Op-Ed Guide to Bridging the Divide

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This week has been the hardest yet of my adult life. Not only because I’m a liberal or a woman, but because I am also a citizen of a divided country. While I’ve been personally outraged by the rhetoric and actions of the Trump administration, many of my peers have been outraged by me. And in many cases, the feeling has been mutual. But the conclusion I’ve come to isn’t to throw my hands up and abandon every friendship with anyone who belongs to political views that make me say, “how can they possibly believe this?” It’s hard to swallow, but they’re probably saying the same about me. My conclusion is to be as good as I possibly can, to everyone I can be, and translate my outrage into more tangible actions.

I did not reach this conclusion easily. I came to it in tears, after too many FB commenting battles, un-follows from old friends, and raging rants to my roommate. While my like-minded friends offered me valuable support and comfort through my distress, my opposing friends slipped farther and farther into enemy-like territory. For a while, I thought this was necessary. I believed if they could live with the injustices that so pained me, they might not be worth my time. This was easy to do from a computer screen, from my drive to and from the women’s march. But it was impossible to do in person, at work, sitting next to people I had cherished for years. And in reality, I’ve come to understand (just a little) that it’s not really the point. Sinking thoroughly into partisanship does not allow for any checks and balances, and it doesn’t create any positive change. Whether you’re waiting this term out to see what happens, rejoicing in it, or fighting it with all your might; let’s not waste our momentous energy on picking battles in our personal lives. I’d rather organize myself towards action and hope my goodwill rubs off on anyone watching, than exasperate myself arguing with “alternative facts.” And if you’re with me, let’s get to work on a few things.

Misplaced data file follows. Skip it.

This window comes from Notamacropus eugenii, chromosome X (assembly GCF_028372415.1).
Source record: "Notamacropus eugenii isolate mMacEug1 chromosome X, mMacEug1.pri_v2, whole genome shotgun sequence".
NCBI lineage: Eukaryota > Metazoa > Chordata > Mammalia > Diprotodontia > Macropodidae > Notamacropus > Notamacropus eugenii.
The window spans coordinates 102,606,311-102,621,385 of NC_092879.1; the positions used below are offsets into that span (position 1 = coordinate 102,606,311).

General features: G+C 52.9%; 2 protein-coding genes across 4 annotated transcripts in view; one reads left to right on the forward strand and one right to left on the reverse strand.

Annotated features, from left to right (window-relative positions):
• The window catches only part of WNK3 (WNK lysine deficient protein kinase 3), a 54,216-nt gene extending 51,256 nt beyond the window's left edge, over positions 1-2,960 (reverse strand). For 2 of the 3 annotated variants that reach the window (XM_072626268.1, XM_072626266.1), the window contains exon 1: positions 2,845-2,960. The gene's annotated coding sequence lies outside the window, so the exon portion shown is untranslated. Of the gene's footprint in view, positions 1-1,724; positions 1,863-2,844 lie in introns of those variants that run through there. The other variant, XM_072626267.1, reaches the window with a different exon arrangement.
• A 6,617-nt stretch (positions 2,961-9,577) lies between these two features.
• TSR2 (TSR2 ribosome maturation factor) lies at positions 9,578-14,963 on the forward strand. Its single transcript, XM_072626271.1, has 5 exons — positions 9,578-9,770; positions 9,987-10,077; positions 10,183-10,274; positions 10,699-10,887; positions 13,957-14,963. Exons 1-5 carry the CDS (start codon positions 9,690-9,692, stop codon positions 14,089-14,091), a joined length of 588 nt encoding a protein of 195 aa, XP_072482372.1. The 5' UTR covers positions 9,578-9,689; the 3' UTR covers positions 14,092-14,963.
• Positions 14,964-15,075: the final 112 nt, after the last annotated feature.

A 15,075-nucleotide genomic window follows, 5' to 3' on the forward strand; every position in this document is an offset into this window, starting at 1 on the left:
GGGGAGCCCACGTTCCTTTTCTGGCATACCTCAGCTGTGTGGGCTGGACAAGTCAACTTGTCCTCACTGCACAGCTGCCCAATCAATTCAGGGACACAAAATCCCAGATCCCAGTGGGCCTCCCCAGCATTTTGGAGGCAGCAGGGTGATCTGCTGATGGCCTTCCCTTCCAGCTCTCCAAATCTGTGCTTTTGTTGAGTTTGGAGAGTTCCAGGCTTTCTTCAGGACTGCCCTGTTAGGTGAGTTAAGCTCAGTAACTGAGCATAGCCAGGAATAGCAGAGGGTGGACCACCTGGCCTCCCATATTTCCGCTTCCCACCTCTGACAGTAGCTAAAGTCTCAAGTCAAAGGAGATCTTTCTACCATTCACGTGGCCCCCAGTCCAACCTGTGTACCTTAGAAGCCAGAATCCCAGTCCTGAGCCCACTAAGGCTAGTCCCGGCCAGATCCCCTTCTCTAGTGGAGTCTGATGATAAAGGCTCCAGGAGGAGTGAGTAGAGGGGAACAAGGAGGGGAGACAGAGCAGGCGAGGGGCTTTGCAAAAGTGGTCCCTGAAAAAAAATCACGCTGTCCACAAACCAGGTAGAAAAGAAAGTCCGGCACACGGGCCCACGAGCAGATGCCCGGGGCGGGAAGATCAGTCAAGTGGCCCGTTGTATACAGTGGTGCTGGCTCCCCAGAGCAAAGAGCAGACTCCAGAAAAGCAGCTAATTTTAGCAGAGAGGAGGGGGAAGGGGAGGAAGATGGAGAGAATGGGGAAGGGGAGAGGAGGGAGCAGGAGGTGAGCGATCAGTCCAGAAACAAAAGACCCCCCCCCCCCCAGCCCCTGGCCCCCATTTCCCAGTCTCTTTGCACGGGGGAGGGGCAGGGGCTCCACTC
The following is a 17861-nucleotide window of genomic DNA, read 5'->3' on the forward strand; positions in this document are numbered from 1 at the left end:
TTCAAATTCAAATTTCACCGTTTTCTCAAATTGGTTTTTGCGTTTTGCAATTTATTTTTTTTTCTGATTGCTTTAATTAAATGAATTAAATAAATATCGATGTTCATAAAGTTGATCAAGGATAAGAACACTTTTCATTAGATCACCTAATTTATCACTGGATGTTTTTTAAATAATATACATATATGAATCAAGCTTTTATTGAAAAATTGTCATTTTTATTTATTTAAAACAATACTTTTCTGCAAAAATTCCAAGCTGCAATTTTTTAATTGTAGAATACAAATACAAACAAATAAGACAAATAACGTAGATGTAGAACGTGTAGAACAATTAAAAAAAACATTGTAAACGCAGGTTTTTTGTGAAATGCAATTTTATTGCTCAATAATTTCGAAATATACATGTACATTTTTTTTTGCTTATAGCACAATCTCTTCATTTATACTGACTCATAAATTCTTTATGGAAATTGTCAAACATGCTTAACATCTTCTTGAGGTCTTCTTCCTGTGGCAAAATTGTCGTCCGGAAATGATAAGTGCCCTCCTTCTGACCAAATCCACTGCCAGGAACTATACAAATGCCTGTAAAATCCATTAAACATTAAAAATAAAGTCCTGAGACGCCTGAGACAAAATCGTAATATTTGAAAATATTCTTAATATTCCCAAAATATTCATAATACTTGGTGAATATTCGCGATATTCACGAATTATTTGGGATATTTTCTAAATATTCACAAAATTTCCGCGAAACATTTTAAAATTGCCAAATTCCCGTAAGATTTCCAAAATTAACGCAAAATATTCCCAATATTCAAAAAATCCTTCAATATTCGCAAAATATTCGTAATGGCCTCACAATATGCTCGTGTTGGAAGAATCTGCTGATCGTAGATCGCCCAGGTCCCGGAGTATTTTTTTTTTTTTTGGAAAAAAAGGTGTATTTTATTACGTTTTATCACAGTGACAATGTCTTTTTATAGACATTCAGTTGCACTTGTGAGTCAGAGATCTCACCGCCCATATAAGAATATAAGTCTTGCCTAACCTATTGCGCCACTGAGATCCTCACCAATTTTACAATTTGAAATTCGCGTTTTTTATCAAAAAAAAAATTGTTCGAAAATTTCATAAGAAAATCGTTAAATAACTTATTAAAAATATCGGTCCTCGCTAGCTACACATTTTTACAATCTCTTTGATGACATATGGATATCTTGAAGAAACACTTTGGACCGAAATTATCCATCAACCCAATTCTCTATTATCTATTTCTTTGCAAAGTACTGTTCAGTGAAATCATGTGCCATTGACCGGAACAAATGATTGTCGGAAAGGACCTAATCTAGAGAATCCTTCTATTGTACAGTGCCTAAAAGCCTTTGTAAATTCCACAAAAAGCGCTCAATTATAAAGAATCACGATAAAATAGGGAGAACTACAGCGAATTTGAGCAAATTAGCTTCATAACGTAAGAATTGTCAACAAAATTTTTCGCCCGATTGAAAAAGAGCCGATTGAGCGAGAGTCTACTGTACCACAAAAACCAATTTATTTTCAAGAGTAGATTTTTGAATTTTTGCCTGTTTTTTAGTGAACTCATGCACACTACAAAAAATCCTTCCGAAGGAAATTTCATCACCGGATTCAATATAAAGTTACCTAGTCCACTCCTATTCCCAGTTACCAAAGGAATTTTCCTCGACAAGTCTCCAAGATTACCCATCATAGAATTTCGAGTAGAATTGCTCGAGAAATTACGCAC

1. Take Care of Yourself. Drink water. Sleep eight hours. Stretch. Take your vitamins. Make your bed in the morning. Cry when you need to. Moisturize after. Do everything you need to to feel like your best self.
  2. Click Unfollow. The message of this article may be to mend bridges, but we all have our limits. You probably won’t miss Christi from high school who posts alt-left conspiracy theories about Melania being President Trump’s prisoner; or worse, slut-shaming her for nude photos. And no one really needs to keep up with Justin from your first waitressing job who uses the word “feminazi” and believes late-term abortions actually happen outside of medical emergencies. Deep clean your newsfeed only to show the people in life you really care about.
  3. Turn off your social media. I’m not saying forever, and I’m not saying for long. Delete your FB apps for a day, maybe two and take some deep breaths. Take a step back from the black hole of scrolling and get your news from news outlets themselves (crazy thought right?).
  4. Read up.  Read the news, read the magazines, read a new book. Read something non-fiction and then read something that makes you laugh. Read something from the other side. Read something that affirms your beliefs. Write your beliefs down and read those too.
  5. Reach out. I felt some serious riffs when I returned from the women’s march. Close friends were hesitant to exchange greetings. They were wary of my lingering protest energy and in turn, I was wary of them. But it didn’t take much more than a bright smile and a book recommendation to reach some common ground. Reach out to the other side, familiarize yourselves with each other outside of your political views.
  6. Stand Up. Bipartisanship is not equal to silence. If you hear something you know is unfair or unjust, you should speak on it. Try to sneak a deep breath in before you open your mouth, and try to remember that at the end of the day the greatest thing you can change is yourself.
  7. Do something. People on either side of the spectrum can and should take political action. We’ve had the luxury of being able to sit back and turn our heads away from the political system we depend on for too long. Apathy does not make a democracy. Figure out what issues you’re most interested in and organize. Call your representatives, organize your friends, volunteer where you’re needed.
    I’ll step off the soap box and get back to selling clothes now.

    Written by Mara Strobel-Lanka.
     The political views and words of this piece are an opinion editorial, and do not belong to Momni Boutique.

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